Here’s How Our Hormones Help Get Us To Sleep
Lesson 6 Chapter 2
Hormones Are Really Important
When it comes to motives for getting a good night’s sleep, you don’t usually think about your body’s hormones. But sleep allows many of your hormones to replenish so you have the optimal energy, immunity, appetite and coping ability to face the day’s highs and lows. The activities we do during the day - from having a fight with a partner, using our Smart Phones at night, running in a race, to travelling overseas - also affect our hormone levels and, in turn, our quality of sleep.
Main Hormones Involved In Sleep Quality
Adrenaline is a hormone released from the adrenal glands and its major action, together with noradrenaline, is to prepare the body for 'fight or flight'.
Adrenocorticotropic Hormone (ACTH)
Adrenocorticotropic Hormone (ACTH) is an important part of the circadian system. In a person with a well-regulated circadian rhythm, ACTH blood levels go more-or-less opposite to melatonin level: they are high in the daytime and low at night. ACTH levels also rise when the body is stressed.
Cortisone is a pregnane steroid hormone. It is one of the main hormones released by the adrenal gland in response to stress. In chemical structure, it is a corticosteroid closely related to cortisol.
You don’t want our cortisol to be low all day long; just at night when you sleep. In the morning you want cortisol levels to be high, waking you up and giving us the energy to get through the day. Cortisol production should gradually decrease through the day, until it reaches its lowest levels late in the evening, when you are ready for bed.
However, if your cortisol levels do not decrease in the evening, because the stress response is triggered and doesn’t shut off cortisol production, it can lead to real issues.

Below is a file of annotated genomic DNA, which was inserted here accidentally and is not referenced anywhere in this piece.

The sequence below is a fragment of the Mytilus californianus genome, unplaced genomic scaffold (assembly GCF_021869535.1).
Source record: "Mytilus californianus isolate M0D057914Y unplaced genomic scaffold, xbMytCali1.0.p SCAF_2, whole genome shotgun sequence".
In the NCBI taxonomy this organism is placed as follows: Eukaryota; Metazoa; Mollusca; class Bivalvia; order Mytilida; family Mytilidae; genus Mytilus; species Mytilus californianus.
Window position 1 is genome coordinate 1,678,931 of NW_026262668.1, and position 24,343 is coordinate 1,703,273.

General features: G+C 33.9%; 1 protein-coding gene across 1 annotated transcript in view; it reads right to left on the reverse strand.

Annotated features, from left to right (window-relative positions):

Ghrelin is a hormone that is produced and released mainly by the stomach with small amounts also released by the small intestine, pancreas and brain. Ghrelin has numerous functions. It is termed the 'hunger hormone' because it stimulates appetite, increases food intake and promotes fat storage.
Leptin is a cell-signalling hormone vital in the regulation of appetite, food intake and body weight. Studies have shown that an absence of leptin in the body or leptin resistance can lead to uncontrolled feeding and weight gain. Basically, leptin tells you when you are full. It doesn't respond immediately, so best to eat slowly!
Insulin affects carbohydrate, protein, and fat metabolism and regulates blood sugar levels. Sleep can affect your blood sugar levels, and your blood glucose control can also affect your sleep. It's a vicious cycle. As the amount of sleep decreases, blood sugar increases, escalating the issue. Lack of sleep has been shown to increase blood sugar levels and the risk of diabetic issues.
Prolactin is critical to our immune systems and one of our first lines of cancer defense. Research shows that longer periods of sleep with increased melatonin production enhanced immunity. Long nights also produced higher levels of prolactin. If we get less sleep at night, more prolactin is produced during the day. And if prolactin is secreted during the day, it leads to autoimmunity and carbohydrate craving.
Melatonin works together with your body's circadian rhythm. ... Melatonin also helps regulate your body temperature, blood pressure and hormone levels. Melatonin levels start to rise in your body when it is dark outside, signaling to your body that it is time to sleep.